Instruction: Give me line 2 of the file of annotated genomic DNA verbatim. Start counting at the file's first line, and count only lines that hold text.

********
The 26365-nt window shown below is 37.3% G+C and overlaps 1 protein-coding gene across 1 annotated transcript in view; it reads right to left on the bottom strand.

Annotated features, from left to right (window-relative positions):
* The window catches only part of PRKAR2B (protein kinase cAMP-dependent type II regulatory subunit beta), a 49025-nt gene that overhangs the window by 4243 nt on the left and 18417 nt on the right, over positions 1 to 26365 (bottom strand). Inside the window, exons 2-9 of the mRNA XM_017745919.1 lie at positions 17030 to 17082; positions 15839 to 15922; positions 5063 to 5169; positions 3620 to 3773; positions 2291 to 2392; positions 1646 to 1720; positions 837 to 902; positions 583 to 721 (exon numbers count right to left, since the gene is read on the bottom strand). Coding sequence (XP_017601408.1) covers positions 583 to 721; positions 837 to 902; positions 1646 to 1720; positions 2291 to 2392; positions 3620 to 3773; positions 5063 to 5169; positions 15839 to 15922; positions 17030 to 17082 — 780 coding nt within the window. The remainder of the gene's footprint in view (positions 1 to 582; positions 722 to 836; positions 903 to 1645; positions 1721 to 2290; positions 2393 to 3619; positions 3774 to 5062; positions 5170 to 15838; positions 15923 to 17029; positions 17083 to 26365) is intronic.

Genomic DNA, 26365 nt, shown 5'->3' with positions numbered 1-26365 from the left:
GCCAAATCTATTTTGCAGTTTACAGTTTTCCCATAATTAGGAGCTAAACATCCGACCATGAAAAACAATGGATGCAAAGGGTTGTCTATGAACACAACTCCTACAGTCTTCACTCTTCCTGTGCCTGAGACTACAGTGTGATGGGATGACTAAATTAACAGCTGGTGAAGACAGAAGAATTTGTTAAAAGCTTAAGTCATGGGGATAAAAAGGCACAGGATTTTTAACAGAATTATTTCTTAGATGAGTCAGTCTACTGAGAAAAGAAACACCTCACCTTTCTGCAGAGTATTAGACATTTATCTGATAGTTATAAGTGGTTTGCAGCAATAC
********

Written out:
Annotated features, from left to right (window-relative positions):